Okay, so about a week ago in The Wall Street Journal an article was published concerning “Why Startups are Sporting Increasingly Quirky Names”, the awesome trend of playfully naming digital startups. While I think Shodogg.com, one of the article’s primary examples, veers a bit off into the excessive creativity land, the article provoked several topic copycatters including the Atlantic Wire.
The Atlantic Wire ran a hatchet job piece entitled the “Pitfalls of the clever.ly named startup” attacking the ultra-awesome -ly ending and pointing out that there were at least 161 companies ending in -ly or something similar. The author then quotes “naming consultant” Nancy Friedman that all companies using the ending after the first one are “’just lazy’”.
First, being original for the sake of being original is the height of trite. Reminds me of the hippies on South Park. The point of using an -ly ending on a real word is that it’s easy and straight to the point. The point isn’t just limited to having people know what your company’s about in an easy to trademark name. A nice -ly name immediately tells users that the company is part of the technology culture and can be expected to take advantage and evolve with the appropriate ecosystems.
Another important point is that these aren’t the names of companies at the end of the day. They’re the name of products. While you can get too far from the essentials of picking a good brandable domain name; at the end of the day having a great deal of gravitas can make you seem not user friendly.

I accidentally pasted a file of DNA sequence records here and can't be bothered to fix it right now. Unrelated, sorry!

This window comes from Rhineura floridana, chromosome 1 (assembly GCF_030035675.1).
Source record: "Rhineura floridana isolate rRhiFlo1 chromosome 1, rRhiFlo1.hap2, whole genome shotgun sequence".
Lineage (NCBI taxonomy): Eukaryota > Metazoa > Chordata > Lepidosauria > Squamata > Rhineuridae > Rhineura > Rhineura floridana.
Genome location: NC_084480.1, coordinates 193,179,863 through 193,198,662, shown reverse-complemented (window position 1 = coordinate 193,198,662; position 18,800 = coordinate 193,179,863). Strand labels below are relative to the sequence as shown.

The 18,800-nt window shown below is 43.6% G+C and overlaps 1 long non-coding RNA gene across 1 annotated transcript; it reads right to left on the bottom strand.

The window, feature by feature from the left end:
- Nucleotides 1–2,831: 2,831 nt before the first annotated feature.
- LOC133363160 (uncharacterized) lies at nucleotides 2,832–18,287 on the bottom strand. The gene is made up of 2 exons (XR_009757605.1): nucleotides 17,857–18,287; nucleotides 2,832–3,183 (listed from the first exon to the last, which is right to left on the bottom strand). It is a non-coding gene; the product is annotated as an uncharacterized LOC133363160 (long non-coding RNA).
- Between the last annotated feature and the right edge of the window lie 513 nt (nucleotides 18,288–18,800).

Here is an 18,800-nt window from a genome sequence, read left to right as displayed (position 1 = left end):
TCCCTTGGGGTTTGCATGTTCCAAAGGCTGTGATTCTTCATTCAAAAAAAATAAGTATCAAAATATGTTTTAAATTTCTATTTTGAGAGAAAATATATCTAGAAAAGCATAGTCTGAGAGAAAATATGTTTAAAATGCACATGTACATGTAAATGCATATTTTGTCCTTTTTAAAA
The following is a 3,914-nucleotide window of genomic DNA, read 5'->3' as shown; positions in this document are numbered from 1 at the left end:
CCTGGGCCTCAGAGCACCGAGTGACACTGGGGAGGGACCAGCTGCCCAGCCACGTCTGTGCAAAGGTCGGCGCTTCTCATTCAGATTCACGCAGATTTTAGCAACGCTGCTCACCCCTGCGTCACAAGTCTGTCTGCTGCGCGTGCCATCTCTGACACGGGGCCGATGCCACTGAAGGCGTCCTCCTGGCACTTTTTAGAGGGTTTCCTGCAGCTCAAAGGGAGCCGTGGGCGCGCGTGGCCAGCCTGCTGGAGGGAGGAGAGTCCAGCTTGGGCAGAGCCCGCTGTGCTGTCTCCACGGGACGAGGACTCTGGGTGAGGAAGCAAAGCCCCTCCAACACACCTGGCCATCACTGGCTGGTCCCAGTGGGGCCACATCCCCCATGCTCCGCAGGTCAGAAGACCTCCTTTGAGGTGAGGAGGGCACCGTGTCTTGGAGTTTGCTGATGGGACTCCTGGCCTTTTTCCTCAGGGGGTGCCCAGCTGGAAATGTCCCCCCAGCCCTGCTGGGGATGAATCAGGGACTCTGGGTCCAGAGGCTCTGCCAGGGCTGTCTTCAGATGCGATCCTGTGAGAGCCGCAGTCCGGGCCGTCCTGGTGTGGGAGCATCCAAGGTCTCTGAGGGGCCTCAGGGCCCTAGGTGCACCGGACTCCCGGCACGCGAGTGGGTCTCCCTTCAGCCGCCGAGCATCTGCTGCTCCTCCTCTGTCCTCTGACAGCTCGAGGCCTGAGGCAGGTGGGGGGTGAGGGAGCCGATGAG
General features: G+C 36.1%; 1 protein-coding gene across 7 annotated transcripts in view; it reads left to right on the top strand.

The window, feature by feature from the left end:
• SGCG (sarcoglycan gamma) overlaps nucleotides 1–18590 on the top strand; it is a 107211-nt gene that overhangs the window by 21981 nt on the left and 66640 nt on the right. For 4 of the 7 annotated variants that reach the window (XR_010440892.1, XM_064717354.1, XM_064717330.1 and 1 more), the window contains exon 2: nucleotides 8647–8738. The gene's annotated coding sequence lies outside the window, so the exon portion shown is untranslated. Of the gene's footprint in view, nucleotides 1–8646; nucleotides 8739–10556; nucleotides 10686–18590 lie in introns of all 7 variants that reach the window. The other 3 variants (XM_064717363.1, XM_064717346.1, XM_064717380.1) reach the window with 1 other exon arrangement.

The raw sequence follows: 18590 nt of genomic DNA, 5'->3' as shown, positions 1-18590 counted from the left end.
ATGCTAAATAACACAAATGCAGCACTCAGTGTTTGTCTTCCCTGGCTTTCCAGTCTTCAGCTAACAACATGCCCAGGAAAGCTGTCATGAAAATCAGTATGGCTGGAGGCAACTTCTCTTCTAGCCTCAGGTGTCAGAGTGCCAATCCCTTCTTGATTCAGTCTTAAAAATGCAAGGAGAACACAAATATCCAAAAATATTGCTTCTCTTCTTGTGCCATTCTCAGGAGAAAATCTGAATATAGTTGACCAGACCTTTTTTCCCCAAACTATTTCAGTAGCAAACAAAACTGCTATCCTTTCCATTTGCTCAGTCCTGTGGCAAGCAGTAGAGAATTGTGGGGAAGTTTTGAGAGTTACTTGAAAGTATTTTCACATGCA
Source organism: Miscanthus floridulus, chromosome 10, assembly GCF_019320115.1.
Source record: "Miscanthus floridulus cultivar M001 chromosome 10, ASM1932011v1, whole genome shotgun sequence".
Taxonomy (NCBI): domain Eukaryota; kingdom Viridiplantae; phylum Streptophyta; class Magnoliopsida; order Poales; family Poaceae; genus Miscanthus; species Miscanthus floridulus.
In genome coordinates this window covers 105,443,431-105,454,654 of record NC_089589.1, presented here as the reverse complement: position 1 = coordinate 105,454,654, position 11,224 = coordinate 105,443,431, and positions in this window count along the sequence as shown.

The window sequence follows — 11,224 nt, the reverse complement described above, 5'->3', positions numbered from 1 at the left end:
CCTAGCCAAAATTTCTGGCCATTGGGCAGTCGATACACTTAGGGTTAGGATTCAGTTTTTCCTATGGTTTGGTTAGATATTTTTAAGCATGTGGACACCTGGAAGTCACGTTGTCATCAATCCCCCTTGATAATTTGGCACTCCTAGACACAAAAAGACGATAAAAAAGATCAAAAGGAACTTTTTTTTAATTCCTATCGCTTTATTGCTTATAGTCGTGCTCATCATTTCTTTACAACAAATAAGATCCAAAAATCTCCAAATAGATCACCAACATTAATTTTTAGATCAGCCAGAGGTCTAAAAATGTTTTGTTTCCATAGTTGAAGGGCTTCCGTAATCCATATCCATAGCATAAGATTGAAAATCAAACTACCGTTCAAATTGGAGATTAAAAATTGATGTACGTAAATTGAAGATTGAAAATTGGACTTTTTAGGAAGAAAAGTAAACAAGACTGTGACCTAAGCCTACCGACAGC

It’s also important to note that tech founders tend to be highly trained people whose time is very valuable. If you pick a name like say producely.com for your 3-d printer startup (hint hint) then you can get down to business with a name that while it might be unoriginal is nevertheless unique, trademarkeable, and extremely evocative of what you do.
The author seems to rail against straight generics as well while lumping them in with plays on real words. In addition, the author advocates the use of country codes without at all quantifying the very real problem of .com leakage.
Another major criticism of the article is the workarounds suggested by the author such as putting go in front of the business names, using a country code, or (and I think this is the height of silliness) suggesting the URL’s aren’t important since everyone is just using apps now.
The Atlantic piece generated a great response from Parse.ly explaining the very well thought out reasons why they picked the -ly ending. It’s worth noting that they purchased the straight .com later on for a forwarding domain.
The Parsley piece generated a response from Domain Name Wire since Parsely is spelled Parsley. While I think this makes a lot of good points, since Parsely is B2B (I.e., less dependence on word of mouth) I think they can get away with 1 rule break. I use a service called pheenix.com to buy a lot of domain names and when you offer a service that’s valuable enough you can get away with a lot.
Overall, an interesting discussion. While I might be a bit biased, I think the track record of success for businesses started on brandable names speaks to the soundness of the concept.